Over a period of 10 years in the 1980s and 1990s, FAIR took in more than $1 million from the Pioneer Fund, which SPLC describes as “a eugenicist organization that was started in 1937 by men close to the Nazi regime who wanted to pursue ‘race betterment’ by promoting the genetic lines of American whites,” and for several years afterward continued to receive support from individual leaders of the fund.
Glenn Beck was predictably unimpressed by Democratic lawmakers who launched a sit-in on the floor of the House of Representatives yesterday, demanding a vote on gun control legislation. On his radio show today, Beck blasted Rep. John Lewis, a civil rights icon who was one of the leaders of the effort, as a "clown" and declared that it is people such as himself who are the true civil rights leaders of today.
While Lewis was once a civil rights hero, Beck said, "he has become a clown. This has made these people, these civil rights leaders, into absolute clowns."
Whereas activists like Lewis once fought to secure rights for people, Beck declared, they are now "sitting in to take people's rights away" and that is why conservatives like himself are the modern day civil rights leaders.
"Who are the civil rights leaders?" Beck asked. "I've said this for a long time and people make fun of us: We're the civil rights leaders, we're the civil rights leaders of today. They have discredited themselves and they are dismissed."
Last week, in response to the deadly terrorist attack on a gay nightclub in Orlando, gay right-wing commentator Milo Yiannopoulos organized an anti-Islam press conference, during which he kissed fellow anti-Islam activist and self-proclaimed "homophobe" Gavin McInnes as their way of saying "f**k you, Islam."
Needless to say, this display did not sit well with viciously anti-gay activist Theodore Shoebat, who released a video today calling for both men to be put to death.
"The only thing I can do is conclude that [McInnes] is a sodomite," Shoebat said, "Gavin McInnes is a sodomite plant, he is a deviant and he is worthy of death ... You are lower than the lowest bacteria. Pigs have more decency than you, Gavin McInnis. Swine has more decency, there are dogs that have more decency. What a sick, perverted individual you are! You are on the road straight to hell, Gavin McInnes. You are fooling them. You are full of demons. Your soul has been utterly possessed by the diabolical. You are worthy of execution! You are worthy of death. Bottom line."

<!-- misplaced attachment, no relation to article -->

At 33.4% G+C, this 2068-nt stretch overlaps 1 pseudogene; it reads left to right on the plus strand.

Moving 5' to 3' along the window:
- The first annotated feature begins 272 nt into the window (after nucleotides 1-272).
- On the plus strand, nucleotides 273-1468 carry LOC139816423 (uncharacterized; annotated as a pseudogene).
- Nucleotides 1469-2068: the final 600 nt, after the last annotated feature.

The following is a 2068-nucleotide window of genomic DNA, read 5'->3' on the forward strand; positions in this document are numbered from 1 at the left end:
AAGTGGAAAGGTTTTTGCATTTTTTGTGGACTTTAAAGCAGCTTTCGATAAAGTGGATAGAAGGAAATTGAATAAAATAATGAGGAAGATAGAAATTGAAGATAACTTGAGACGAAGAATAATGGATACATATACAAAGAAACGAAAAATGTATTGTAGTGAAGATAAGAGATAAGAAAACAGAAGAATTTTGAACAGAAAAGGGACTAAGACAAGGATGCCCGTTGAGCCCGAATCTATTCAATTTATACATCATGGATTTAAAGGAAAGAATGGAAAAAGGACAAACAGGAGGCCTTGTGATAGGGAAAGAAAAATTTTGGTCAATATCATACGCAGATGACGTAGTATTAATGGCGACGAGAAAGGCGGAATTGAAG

"And that faggot that he kissed, Milo Yiannopoulos, is also worthy of death," Shoebat later declared. "If I had the power, I would string him up, put a noose around his neck, put him before a firing squad, any means necessary to annihilate these bastards. It's just so disgusting."
In response to the Supreme Court’s 4-4 tie in DACA+/DAPA, which leaves in place a nationwide injunction against the President’s programs, People For the American Way (PFAW) released the following statements:
Lizet Ocampo, Director of Latinos Vote! and Manager of Political Campaigns:
“The Court’s decision today is devastating. Millions of families across the country were counting on President Obama’s actions to temporarily protect their families from deportation. It leaves in place the nationwide injunction from the overreach of a single anti-immigrant, Republican-appointed judge from Texas.
“The decision serves as a deeply upsetting yet critically important reminder of the importance of the November elections. Donald Trump has pledged mass deportation of the millions of undocumented people in our country – children who know no country other than the United States, mothers and fathers whose children are U.S. citizens. Hillary Clinton has pledged during her campaign to take every available action to keep families together. And while Democrats in Congress have supported DACA, DACA+, and DAPA, Congressional Republicans have done all they could to block the program every step of the way.